It's official, guys: San Francisco has banned public nudity. No more hanging out pantsless at bus stops in the Castro. No more nude sunbathing on Fisherman's Wharf. No more naked mud wrestling in Golden Gate Park. To put it rather bluntly, no more fun.
In a 6-5 vote, the city's Board of Supervisors approved a proposal that makes it illegal to expose your genitals in public places, including but not limited to sidewalks, parks, streets and those weird buses that skate around the city on Earth-saving electric cables. Infractions will cost you $100 the first two times and $500 the third time. Supervisor Scott Wiener, who introduced the proposal, predictably sounded like a buzzkill after the vote. "The Castro and San Francisco in general, is a place of freedom, expression and acceptance. But freedom, expression and acceptance does not mean anything goes under any circumstances," he said on Tuesday. "Our public spaces are for everyone and as a result it's appropriate to have some minimal standards of behavior."
Minimal standards of behavior? What's next, forcing everyone to wear gingham plaid and khaki pants while they drink drip coffee and talk about monetary policy? This is not Washington DC, Mr. Wiener, and you are no Emily Post. Proponents of public nudity say that the new ban will destroy everything that makes San Francisco the nation's capital of free spirits. They also maintain that public nudity doesn't hurt anyone, and banning it only serves to clamp down on San Franciscans' freedom of expression. As Supervisor Christina Olague has argued, Wiener's proposal seems to be "a solution in search of a problem."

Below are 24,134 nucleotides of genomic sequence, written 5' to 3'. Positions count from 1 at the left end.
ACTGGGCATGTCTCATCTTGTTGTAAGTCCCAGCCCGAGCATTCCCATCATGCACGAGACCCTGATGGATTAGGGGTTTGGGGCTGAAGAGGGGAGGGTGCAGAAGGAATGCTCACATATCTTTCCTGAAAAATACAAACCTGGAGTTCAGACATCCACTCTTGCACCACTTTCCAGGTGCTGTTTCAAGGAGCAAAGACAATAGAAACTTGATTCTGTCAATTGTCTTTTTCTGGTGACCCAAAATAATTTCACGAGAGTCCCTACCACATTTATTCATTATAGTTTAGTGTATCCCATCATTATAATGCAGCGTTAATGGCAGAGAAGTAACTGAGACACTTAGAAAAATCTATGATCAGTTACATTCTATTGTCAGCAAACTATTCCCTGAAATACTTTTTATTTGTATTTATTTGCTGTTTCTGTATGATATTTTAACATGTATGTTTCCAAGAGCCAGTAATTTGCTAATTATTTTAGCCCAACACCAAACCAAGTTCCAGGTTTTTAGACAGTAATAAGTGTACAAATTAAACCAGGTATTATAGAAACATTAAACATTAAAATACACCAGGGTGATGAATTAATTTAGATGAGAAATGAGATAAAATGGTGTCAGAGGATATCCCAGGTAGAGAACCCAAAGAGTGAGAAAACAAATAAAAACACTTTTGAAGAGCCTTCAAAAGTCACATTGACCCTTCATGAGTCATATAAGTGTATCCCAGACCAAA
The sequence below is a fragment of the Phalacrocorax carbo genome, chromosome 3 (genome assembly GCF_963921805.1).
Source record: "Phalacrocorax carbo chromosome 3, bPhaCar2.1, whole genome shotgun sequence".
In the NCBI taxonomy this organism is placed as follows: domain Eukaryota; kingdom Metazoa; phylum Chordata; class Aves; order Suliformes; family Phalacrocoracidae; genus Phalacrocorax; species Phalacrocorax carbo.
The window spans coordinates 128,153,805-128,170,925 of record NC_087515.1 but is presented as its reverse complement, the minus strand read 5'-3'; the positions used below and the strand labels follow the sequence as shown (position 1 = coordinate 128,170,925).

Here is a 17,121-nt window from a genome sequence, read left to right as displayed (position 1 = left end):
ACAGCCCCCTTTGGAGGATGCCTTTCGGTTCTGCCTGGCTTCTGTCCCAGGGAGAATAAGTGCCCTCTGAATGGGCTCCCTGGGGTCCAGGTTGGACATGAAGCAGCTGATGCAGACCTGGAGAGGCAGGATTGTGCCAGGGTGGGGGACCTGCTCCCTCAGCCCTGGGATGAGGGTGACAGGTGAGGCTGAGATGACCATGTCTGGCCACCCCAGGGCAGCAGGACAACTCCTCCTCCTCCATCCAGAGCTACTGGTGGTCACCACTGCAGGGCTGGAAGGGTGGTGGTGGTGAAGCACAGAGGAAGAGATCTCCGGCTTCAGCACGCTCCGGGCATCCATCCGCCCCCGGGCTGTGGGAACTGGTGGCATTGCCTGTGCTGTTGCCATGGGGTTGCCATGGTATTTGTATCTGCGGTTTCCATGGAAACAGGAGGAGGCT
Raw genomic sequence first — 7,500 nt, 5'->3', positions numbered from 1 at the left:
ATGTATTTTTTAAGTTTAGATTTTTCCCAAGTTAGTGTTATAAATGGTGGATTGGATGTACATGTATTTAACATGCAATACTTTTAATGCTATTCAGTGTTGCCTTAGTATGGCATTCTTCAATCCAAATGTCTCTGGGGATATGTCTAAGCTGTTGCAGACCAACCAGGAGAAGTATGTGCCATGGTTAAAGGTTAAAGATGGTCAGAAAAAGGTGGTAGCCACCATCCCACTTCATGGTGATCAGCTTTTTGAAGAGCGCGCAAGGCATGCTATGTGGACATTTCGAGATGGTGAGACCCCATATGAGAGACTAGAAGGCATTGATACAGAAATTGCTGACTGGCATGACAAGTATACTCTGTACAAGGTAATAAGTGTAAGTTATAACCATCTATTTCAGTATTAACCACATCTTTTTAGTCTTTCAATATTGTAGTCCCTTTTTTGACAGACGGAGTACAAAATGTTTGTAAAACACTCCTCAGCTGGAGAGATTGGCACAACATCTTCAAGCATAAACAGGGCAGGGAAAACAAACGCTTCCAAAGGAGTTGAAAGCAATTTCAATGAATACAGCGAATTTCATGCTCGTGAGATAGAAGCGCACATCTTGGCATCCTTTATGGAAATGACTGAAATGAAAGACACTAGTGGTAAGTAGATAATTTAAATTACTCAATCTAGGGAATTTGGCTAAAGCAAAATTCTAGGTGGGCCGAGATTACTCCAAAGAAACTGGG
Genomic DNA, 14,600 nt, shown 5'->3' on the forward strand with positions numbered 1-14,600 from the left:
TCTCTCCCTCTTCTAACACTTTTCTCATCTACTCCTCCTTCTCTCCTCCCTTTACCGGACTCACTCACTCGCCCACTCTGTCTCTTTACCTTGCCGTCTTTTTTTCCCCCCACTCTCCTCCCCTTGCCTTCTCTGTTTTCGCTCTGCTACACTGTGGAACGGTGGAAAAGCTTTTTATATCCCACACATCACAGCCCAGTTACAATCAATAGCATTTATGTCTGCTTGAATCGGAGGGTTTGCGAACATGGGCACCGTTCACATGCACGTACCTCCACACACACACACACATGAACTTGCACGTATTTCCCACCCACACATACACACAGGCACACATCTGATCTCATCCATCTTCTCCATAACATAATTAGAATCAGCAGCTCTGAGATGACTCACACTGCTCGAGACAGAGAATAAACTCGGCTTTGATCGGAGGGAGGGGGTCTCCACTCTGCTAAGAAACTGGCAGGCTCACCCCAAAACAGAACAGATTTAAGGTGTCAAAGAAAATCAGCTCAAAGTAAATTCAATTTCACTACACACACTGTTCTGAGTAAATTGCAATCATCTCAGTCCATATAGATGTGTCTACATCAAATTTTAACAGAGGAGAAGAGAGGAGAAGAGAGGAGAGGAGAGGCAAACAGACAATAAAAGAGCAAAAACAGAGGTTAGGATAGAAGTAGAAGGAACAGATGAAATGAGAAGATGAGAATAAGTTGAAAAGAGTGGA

All the fun hyperbole aside, it's worth considering the idea that the people San Francisco simply don't care that much if they can walk around naked. The San Francisco Weekly, at least, thinks that the pro-nudity contingent didn't even put up a fight. "Much to our disappointment, there have been no rallies, no naked sit-ins or protests, and strangely enough, no nudity around City Hall," wrote the alt weekly's Eri Sherbert on Tuesday, the day of the vote. For what it's worth, we have seen some pictures of naked people getting involved in the conversation at City Hall. One protestor named Gypsy actually stripped in the middle of the Board of Supervisors meeting. (See above.)
The fact of the matter is that you'll still be able to run around San Francisco naked on certain days of the year. Wiener's proposal includes an exception to the ban during festivals and on certain beaches. And obviously, the new ban is only as strict as the SFPD wants it to be. Even the city's leaders say they're not ready to give in to the man and put on stupid clothes. "I'm concerned about civil liberties, about free speech, about changing San Francisco's style and how we are as a city," said Supervisor John Avalos. "I cannot and will not bite this apple and I refuse to put on this fig leaf."